It’s natural to ask questions when you learn someone at work is going to have a baby. But it’s quite another thing when pregnancy-related questions come from supervisors. It’s best to let HR handle any leave requests and the like. Otherwise, you just might find your questions interpreted as anti-pregnancy bias if you end up having to fire a pregnant employee.
A former manager at Tyler Roofing Co. recently filed suit against the company, claiming that his employment was terminated because he missed work to receive cancer treatments. He sued for disability discrimination and violations of the FMLA in the Eastern District of Texas.
Employee theft is a huge problem, and employers are sometimes tempted to make an example of a thief. They hope to discourage other employees from stealing. It’s a bad idea, because the alleged thief may sue for defamation. Instead, keep the information as confidential as possible.
If an employee asks to be reclassified from nonexempt to exempt, make sure you carefully look at her position to determine her proper classification. If you have a legitimate reason for your classification decision, chances are she won’t be able to win a claim that you discriminated when you refused to reclassify her as an exempt employee.
A recent report offers some ominous news for Texas employers. Texas is one of eight states that saw an increase in class-action wage-and-hour cases filed in state court last year, according to the Seyfarth Shaw law firm’s new Workplace Class Action Litigation Report.
Clearly, there is no fury like that of a woman scorned—especially one unfairly passed over for promotion. Officer Tina Lewallen filed a complaint with the Beaumont Police Department after two men were promoted to the narcotics unit ahead of her. When the department failed to investigate the complaint, Lewallen sued …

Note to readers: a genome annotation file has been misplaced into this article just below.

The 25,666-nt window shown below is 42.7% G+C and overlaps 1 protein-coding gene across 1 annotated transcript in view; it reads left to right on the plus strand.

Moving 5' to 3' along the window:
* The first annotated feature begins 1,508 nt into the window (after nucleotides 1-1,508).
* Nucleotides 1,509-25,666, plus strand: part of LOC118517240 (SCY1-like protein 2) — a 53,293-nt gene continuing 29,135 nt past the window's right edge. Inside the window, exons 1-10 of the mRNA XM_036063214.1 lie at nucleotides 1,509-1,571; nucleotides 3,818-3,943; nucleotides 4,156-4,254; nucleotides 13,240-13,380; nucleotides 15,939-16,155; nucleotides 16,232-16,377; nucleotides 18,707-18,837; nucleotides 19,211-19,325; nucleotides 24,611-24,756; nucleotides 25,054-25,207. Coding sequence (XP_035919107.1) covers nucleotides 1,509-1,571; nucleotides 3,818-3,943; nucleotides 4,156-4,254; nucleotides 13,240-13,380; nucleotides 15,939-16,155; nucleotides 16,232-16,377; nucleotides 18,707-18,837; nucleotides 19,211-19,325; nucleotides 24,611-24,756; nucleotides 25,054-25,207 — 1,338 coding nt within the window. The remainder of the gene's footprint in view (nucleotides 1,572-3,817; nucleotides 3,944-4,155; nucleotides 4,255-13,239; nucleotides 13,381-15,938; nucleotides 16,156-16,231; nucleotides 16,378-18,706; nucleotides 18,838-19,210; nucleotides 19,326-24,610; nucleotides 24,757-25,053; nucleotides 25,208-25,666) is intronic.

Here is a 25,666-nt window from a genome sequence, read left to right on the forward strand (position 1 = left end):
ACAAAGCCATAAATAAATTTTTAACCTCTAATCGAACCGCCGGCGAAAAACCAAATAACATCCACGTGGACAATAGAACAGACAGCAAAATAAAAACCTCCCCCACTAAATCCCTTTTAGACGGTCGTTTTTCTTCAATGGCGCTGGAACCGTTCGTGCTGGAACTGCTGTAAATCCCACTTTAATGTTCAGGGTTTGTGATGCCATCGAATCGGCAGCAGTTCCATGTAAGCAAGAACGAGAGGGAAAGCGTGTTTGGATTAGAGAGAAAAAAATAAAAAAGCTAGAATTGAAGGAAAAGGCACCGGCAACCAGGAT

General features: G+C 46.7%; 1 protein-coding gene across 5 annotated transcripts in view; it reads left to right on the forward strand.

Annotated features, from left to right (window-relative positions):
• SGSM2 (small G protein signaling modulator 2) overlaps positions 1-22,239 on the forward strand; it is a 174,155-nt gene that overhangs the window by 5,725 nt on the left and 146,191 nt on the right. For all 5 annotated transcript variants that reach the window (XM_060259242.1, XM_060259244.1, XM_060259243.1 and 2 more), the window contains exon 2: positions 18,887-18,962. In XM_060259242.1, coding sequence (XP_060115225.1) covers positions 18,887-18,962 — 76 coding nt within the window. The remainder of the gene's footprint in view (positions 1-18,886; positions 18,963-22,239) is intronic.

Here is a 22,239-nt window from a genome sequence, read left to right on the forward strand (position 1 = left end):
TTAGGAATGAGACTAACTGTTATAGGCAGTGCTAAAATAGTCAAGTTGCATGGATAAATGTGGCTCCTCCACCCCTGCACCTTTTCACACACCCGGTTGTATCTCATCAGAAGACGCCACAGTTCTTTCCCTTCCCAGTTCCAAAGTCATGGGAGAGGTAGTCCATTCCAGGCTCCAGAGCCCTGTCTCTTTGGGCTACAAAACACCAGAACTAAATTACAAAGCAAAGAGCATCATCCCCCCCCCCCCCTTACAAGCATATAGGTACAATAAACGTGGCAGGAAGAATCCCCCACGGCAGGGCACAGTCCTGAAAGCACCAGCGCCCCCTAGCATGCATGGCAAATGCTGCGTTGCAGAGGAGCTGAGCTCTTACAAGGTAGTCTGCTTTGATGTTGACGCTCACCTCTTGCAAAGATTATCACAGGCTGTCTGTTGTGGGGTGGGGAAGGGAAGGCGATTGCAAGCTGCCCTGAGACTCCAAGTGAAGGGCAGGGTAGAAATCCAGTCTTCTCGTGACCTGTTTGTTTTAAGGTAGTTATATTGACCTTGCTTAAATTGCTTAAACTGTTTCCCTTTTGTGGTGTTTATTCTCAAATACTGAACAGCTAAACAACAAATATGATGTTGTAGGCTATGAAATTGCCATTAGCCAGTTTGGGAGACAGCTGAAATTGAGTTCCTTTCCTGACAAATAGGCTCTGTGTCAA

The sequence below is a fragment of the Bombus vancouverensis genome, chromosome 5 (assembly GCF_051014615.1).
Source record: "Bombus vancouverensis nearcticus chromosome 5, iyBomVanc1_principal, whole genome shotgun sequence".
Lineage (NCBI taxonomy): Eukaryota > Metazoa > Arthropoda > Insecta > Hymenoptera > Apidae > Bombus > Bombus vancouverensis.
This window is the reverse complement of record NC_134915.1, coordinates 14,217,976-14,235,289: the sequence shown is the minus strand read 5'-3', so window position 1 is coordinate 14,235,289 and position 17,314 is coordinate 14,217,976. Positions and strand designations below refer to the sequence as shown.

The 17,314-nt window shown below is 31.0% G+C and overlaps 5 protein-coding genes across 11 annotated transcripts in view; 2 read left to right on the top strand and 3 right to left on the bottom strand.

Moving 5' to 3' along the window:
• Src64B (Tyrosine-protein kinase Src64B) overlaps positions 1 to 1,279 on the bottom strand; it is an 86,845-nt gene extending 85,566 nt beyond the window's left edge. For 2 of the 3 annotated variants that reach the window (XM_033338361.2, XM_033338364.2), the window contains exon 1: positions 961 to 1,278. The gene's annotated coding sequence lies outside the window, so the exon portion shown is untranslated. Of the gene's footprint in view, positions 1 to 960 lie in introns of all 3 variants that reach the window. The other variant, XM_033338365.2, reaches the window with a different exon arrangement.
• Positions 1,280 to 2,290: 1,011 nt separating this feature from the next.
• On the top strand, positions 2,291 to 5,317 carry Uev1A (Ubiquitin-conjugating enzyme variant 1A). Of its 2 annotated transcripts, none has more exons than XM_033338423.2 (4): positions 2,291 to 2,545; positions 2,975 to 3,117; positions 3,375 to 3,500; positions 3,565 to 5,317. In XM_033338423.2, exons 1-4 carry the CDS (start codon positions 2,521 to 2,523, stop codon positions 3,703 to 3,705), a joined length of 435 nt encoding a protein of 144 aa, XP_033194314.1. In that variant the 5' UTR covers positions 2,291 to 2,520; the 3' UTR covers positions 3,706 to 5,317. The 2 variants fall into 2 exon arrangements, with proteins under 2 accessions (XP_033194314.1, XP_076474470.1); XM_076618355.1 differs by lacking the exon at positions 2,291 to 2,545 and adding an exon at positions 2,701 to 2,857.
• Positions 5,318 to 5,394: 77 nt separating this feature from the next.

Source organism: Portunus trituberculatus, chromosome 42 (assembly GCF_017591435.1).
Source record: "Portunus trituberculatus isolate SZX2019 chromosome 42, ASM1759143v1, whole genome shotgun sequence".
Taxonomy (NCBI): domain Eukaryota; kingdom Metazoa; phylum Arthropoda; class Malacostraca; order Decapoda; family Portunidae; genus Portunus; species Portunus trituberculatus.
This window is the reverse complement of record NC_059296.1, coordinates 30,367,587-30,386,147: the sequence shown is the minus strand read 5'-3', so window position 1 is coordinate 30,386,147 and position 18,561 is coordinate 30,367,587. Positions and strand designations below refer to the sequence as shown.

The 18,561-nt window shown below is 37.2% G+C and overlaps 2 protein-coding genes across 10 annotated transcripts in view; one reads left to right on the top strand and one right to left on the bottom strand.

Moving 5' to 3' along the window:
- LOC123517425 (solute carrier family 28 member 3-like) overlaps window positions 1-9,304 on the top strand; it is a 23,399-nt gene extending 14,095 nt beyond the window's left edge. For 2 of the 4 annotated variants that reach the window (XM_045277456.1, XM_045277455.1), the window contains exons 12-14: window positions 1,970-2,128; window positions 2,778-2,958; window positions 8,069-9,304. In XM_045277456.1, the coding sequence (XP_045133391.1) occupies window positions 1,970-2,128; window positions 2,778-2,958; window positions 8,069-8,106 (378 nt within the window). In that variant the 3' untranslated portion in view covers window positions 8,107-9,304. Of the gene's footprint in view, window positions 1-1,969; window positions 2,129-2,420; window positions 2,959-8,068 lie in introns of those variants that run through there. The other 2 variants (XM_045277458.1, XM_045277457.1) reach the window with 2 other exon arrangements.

Back in 2004, Grimes County Auditor Sidney “Buck” LaQuey took a shine to Bridgette Massey, whom he hired to work in his office—even though she had no auditing experience. Eventually, Massey filed an EEOC complaint in 2006, followed by a lawsuit in 2007, alleging sexual harassment and retaliation …
On Jan. 26, the U.S. Supreme Court once again expanded the ability of employees to sue for retaliation. The court held that an employee who answers a question about a fellow employee’s improper conduct during an internal sexual harassment investigation is engaging in “protected activity” under Title VII of the Civil Rights Act.
Employees can sue if they believe they have been discriminated against based on their national origin. But what if the employee’s family has been in the United States for generations, and she speaks without any discernable accent or speech pattern common to another nationality and looks all-American? Can she still claim national-origin discrimination?
Here’s a warning for managers or supervisors being investigated for sexual or other harassment: If they falsely accuse an alleged victim of lying, the victim may be able to sue the manager or supervisor for defamation. And that could mean personal liability for the boss if a jury believes the alleged victim.